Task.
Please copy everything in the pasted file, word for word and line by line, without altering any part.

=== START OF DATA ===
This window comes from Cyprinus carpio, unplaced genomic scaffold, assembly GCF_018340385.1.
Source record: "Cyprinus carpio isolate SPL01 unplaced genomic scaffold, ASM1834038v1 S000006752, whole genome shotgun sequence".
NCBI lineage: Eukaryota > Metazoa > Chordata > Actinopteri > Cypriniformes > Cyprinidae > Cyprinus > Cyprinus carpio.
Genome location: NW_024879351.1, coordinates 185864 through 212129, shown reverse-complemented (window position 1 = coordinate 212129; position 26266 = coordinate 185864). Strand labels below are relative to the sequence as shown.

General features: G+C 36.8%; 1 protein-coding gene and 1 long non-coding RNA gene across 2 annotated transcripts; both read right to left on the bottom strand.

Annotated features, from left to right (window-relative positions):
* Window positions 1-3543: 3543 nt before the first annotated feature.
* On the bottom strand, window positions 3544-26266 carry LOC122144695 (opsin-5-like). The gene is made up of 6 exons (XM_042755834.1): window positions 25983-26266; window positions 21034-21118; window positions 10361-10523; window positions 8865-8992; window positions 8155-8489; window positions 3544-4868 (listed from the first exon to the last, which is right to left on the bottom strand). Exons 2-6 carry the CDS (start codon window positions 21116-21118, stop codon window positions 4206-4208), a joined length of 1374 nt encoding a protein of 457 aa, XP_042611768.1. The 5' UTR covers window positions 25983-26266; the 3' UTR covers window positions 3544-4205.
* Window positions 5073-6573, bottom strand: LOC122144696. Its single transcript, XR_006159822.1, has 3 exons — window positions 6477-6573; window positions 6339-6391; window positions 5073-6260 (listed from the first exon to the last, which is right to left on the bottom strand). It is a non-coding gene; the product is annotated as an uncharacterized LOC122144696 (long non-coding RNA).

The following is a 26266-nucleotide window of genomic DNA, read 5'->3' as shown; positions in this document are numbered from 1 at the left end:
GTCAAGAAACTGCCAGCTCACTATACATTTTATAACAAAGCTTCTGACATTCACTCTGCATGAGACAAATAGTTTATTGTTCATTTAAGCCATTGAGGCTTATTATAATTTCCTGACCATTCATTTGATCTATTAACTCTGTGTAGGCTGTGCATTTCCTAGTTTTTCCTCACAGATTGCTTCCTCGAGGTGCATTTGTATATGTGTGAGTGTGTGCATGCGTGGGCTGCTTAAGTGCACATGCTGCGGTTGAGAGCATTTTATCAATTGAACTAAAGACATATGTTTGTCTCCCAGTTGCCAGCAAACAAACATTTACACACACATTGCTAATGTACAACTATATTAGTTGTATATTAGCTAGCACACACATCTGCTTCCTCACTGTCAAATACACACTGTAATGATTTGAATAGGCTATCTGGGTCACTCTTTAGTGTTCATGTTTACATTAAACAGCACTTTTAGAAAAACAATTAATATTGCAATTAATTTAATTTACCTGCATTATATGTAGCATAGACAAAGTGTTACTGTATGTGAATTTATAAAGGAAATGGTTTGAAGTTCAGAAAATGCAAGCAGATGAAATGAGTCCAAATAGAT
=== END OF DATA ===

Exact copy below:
This window comes from Cyprinus carpio, unplaced genomic scaffold, assembly GCF_018340385.1.
Source record: "Cyprinus carpio isolate SPL01 unplaced genomic scaffold, ASM1834038v1 S000006752, whole genome shotgun sequence".
NCBI lineage: Eukaryota > Metazoa > Chordata > Actinopteri > Cypriniformes > Cyprinidae > Cyprinus > Cyprinus carpio.
Genome location: NW_024879351.1, coordinates 185864 through 212129, shown reverse-complemented (window position 1 = coordinate 212129; position 26266 = coordinate 185864). Strand labels below are relative to the sequence as shown.

General features: G+C 36.8%; 1 protein-coding gene and 1 long non-coding RNA gene across 2 annotated transcripts; both read right to left on the bottom strand.

Annotated features, from left to right (window-relative positions):
* Window positions 1-3543: 3543 nt before the first annotated feature.
* On the bottom strand, window positions 3544-26266 carry LOC122144695 (opsin-5-like). The gene is made up of 6 exons (XM_042755834.1): window positions 25983-26266; window positions 21034-21118; window positions 10361-10523; window positions 8865-8992; window positions 8155-8489; window positions 3544-4868 (listed from the first exon to the last, which is right to left on the bottom strand). Exons 2-6 carry the CDS (start codon window positions 21116-21118, stop codon window positions 4206-4208), a joined length of 1374 nt encoding a protein of 457 aa, XP_042611768.1. The 5' UTR covers window positions 25983-26266; the 3' UTR covers window positions 3544-4205.
* Window positions 5073-6573, bottom strand: LOC122144696. Its single transcript, XR_006159822.1, has 3 exons — window positions 6477-6573; window positions 6339-6391; window positions 5073-6260 (listed from the first exon to the last, which is right to left on the bottom strand). It is a non-coding gene; the product is annotated as an uncharacterized LOC122144696 (long non-coding RNA).

The following is a 26266-nucleotide window of genomic DNA, read 5'->3' as shown; positions in this document are numbered from 1 at the left end:
GTCAAGAAACTGCCAGCTCACTATACATTTTATAACAAAGCTTCTGACATTCACTCTGCATGAGACAAATAGTTTATTGTTCATTTAAGCCATTGAGGCTTATTATAATTTCCTGACCATTCATTTGATCTATTAACTCTGTGTAGGCTGTGCATTTCCTAGTTTTTCCTCACAGATTGCTTCCTCGAGGTGCATTTGTATATGTGTGAGTGTGTGCATGCGTGGGCTGCTTAAGTGCACATGCTGCGGTTGAGAGCATTTTATCAATTGAACTAAAGACATATGTTTGTCTCCCAGTTGCCAGCAAACAAACATTTACACACACATTGCTAATGTACAACTATATTAGTTGTATATTAGCTAGCACACACATCTGCTTCCTCACTGTCAAATACACACTGTAATGATTTGAATAGGCTATCTGGGTCACTCTTTAGTGTTCATGTTTACATTAAACAGCACTTTTAGAAAAACAATTAATATTGCAATTAATTTAATTTACCTGCATTATATGTAGCATAGACAAAGTGTTACTGTATGTGAATTTATAAAGGAAATGGTTTGAAGTTCAGAAAATGCAAGCAGATGAAATGAGTCCAAATAGAT